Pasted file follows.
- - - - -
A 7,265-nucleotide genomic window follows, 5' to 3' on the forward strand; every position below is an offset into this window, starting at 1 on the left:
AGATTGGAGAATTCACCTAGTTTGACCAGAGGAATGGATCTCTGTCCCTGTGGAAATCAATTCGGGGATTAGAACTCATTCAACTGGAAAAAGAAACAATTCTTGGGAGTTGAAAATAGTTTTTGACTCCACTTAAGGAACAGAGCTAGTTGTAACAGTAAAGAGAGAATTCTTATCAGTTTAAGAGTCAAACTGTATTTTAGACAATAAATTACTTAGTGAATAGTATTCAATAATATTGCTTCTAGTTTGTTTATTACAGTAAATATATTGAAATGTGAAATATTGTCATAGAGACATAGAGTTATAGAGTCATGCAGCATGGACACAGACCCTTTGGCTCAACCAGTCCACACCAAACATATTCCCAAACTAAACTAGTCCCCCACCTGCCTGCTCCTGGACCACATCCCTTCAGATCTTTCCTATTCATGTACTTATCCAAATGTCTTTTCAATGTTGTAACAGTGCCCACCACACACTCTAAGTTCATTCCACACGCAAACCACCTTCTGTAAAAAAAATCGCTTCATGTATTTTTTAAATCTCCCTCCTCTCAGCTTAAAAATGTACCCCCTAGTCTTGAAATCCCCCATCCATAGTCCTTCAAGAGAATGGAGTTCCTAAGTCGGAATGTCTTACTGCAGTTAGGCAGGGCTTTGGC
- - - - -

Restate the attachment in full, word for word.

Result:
A 7,265-nucleotide genomic window follows, 5' to 3' on the forward strand; every position below is an offset into this window, starting at 1 on the left:
AGATTGGAGAATTCACCTAGTTTGACCAGAGGAATGGATCTCTGTCCCTGTGGAAATCAATTCGGGGATTAGAACTCATTCAACTGGAAAAAGAAACAATTCTTGGGAGTTGAAAATAGTTTTTGACTCCACTTAAGGAACAGAGCTAGTTGTAACAGTAAAGAGAGAATTCTTATCAGTTTAAGAGTCAAACTGTATTTTAGACAATAAATTACTTAGTGAATAGTATTCAATAATATTGCTTCTAGTTTGTTTATTACAGTAAATATATTGAAATGTGAAATATTGTCATAGAGACATAGAGTTATAGAGTCATGCAGCATGGACACAGACCCTTTGGCTCAACCAGTCCACACCAAACATATTCCCAAACTAAACTAGTCCCCCACCTGCCTGCTCCTGGACCACATCCCTTCAGATCTTTCCTATTCATGTACTTATCCAAATGTCTTTTCAATGTTGTAACAGTGCCCACCACACACTCTAAGTTCATTCCACACGCAAACCACCTTCTGTAAAAAAAATCGCTTCATGTATTTTTTAAATCTCCCTCCTCTCAGCTTAAAAATGTACCCCCTAGTCTTGAAATCCCCCATCCATAGTCCTTCAAGAGAATGGAGTTCCTAAGTCGGAATGTCTTACTGCAGTTAGGCAGGGCTTTGGC